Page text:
The UK High Court has ruled that proceedings between Vodafone and Spanish telecommunications provider TOT can continue. The decision follows a request by Vodafone to delay TOT's claim against the company in the UK, pending the result of a Spanish appeal, on the basis of jurisdiction.
1 February 2021 by Amy Sandys
High Court deputy judge Marcus Smith has declared that the court will not stay proceedings between Vodafone and Top Optimized Technologies (TOT). Vodafone had requested a stay, based on jurisdictional grounds as laid out in Article 30 of the Brussels Recast.
Currently, three claims make up the dispute; one in Spain, and two parallel in the UK. In Spain, the proceedings also involve Huawei. All three cases concern EP 19 26 224 B1, which covers an outer-loop power control method and device for wireless communication systems.
Three years ago, Vodafone and Huawei entered into a non-disclosure agreement with TOT. The latter party then claimed breach of contract by Huawei and commenced proceedings against the telecommunications company in Spain. However, prior to the proceedings in Madrid, Vodafone challenged several of TOT’s claims. It argued the claims were subject to exclusive jurisdictional clauses of UK courts.
Vodafone succeeded in its jurisdictional challenge, with the Madrid Commercial Court declining jurisdiction over the proceedings. As such, TOT only sued Huawei in Spain. In the first decision handed down by the Spanish court, the judges dismissed TOT’s claims against Huawei, finding the company not liable for misuse of confidential information. TOT appealed the decision.
Vodafone then sought a stay of the second UK proceedings, pending the outcome of TOT’s appeal in Madrid. Parties expect the outcome of the Spanish appeal at the end of 2021 by the earliest. The initial claim brought by TOT against Vodafone was worth €508 million.
In the second proceedings brought by TOT against Vodafone, presiding judge Marcus Smith dismissed Vodafone’s request. In his UK judgment, he states, “Huawei is being sued under Spanish law in Madrid and Vodafone is being sued under English law in this court. Even if TOT were to succeed against Vodafone and fail against Huawei (or vice versa), I do not see how differently framed causes of action, against different defendants, gives rise to outcomes that are in any way problematic.”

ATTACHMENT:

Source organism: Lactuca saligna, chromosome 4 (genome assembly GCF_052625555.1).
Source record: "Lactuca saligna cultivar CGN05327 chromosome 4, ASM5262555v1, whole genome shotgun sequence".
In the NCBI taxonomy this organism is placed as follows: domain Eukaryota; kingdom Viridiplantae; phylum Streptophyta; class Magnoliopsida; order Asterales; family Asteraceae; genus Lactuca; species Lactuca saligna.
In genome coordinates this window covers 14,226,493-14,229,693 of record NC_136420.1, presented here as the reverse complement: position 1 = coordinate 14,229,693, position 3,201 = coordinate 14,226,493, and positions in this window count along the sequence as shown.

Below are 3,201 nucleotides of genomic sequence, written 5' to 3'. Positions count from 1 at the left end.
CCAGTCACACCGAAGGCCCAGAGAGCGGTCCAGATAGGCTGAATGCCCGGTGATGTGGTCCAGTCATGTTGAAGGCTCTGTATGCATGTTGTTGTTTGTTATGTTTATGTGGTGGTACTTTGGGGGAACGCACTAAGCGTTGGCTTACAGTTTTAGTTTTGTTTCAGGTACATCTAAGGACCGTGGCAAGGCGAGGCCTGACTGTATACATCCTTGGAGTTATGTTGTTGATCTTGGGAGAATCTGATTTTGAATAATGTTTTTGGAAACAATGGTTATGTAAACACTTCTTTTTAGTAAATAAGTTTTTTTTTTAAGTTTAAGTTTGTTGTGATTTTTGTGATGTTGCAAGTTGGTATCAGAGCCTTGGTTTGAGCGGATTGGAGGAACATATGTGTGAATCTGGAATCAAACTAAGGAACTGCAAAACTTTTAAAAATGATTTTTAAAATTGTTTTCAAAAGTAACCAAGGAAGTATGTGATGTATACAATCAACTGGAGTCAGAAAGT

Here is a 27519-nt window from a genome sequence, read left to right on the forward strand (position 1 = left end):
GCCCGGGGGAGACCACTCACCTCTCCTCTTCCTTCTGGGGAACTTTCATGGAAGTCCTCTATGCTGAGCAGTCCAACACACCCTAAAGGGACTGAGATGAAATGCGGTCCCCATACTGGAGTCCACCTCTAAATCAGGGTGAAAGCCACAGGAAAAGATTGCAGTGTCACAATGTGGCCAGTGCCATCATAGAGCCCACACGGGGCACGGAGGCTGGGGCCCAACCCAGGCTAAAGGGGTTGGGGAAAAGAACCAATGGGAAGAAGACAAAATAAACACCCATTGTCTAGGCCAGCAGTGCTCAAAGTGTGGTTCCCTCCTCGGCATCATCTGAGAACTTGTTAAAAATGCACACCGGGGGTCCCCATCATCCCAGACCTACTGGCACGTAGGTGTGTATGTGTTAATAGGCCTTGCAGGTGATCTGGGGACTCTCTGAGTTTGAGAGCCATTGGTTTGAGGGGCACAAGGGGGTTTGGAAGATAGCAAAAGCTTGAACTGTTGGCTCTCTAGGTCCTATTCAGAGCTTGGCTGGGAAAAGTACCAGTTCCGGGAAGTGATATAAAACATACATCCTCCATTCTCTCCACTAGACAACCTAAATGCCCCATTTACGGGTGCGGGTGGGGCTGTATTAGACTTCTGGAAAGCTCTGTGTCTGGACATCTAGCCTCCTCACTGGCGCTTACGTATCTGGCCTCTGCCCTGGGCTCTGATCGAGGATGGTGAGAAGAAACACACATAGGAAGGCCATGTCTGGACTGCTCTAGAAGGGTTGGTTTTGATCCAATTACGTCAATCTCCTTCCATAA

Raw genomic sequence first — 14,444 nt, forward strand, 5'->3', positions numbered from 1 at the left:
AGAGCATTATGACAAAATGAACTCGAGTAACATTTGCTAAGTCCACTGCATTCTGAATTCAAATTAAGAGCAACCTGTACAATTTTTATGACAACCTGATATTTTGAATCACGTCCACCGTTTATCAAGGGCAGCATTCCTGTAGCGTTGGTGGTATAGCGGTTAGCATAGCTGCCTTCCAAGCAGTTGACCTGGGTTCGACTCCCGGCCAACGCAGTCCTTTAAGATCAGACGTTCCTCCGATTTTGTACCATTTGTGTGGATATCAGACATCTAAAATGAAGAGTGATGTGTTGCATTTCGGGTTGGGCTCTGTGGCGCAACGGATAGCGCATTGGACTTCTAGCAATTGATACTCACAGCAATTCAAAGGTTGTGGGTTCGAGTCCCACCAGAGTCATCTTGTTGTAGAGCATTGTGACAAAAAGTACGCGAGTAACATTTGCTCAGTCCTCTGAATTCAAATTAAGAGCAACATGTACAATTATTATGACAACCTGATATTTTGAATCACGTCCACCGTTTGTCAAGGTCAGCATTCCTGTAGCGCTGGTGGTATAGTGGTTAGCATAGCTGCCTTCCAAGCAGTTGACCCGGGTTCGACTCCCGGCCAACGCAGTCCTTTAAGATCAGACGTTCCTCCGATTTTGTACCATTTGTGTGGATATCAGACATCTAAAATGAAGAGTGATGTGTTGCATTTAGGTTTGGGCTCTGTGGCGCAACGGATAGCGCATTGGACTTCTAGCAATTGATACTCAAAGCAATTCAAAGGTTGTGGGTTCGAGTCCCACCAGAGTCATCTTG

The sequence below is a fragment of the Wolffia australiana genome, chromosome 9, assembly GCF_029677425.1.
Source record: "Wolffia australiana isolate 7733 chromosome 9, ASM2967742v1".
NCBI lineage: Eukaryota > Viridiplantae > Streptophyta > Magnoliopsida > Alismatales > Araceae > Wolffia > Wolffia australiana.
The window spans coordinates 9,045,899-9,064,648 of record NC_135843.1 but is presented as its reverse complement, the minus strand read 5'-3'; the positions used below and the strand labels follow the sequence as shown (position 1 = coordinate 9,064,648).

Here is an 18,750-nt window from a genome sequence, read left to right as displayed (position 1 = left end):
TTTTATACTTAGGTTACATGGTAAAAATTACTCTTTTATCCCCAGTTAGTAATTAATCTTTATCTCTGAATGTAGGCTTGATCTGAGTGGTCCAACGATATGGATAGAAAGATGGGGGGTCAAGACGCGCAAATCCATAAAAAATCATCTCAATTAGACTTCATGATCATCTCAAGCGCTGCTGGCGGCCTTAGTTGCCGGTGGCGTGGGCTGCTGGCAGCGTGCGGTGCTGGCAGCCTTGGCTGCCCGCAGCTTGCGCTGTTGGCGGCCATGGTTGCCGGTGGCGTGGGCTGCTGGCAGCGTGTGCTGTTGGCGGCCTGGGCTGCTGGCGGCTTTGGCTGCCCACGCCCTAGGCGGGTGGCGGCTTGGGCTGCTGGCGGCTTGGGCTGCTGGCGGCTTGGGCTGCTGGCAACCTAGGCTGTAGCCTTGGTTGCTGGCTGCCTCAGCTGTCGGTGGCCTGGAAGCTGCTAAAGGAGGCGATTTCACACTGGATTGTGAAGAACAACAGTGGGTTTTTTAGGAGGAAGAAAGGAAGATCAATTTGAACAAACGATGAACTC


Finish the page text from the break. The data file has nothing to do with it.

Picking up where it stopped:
Thus, the judge found that any decision made against Huawei in Spain will not impact the UK proceedings. The UK claims are subject to its exclusive jurisdiction. Vodafone must also pay £400,000 to TOT.
Vodafone is seeking permission to appeal. Following the directions given by the court when it handed down the judgment, Vodafone has written to TOT outlining what it sees as the deficiencies of its pleadings. The court will likely consider the applications at a hearing in April.
Originally, international full-service firm Stephenson Harwood acted for TOT in the UK proceedings, dealing with the first case and associated jurisdictional issues.
However, the London office of UK law firm Mishcon de Reya then took over the proceedings, led by partner Jeremy Hertzog. Given the jurisdictional rather than technological nature of the case, no external patent attorneys are involved.
A Hogan Lovells team led by partner Paul Brown acts for Vodafone in the UK. The relationship between the two parties is well-documented, with Hogan Lovells often appearing for Vodafone in high-profile mobile communications cases. An example is the dispute with IPCom over the NPE’s so-called 100A patent. The Madrid office of Hogan Lovells acted for Vodafone in Spain, led by partners Ana Castedo and Inmaculada Lorenzo.
Blackstone Chambers (London): Michael Bloch
Hogarth Chambers (London): Richard Davis, Edward Cronan
Mishcon de Reya (London): Jeremy Hertzhog (partner), Peter Nunn; associates: Lucy Flascher, Chloe Hamilton, Eloise Preston
In-house (Madrid): Álvaro López-Medrano (chief executive officer), Miguel Blanco
Twenty Essex (London): Thomas Raphael
8 New Square (London): Jaani Riordan
Hogan Lovells (London): Paul Brown (partner); associates: Dominic Hoar, Jemma Trainor, Helen Poulson, Hannah Schofield
In-house (Reading): Nick Vidovich (group legal director), Katie Vernon, Emma Haymes
UK High Court, London
Marcus Smith (deputy judge, presiding judge)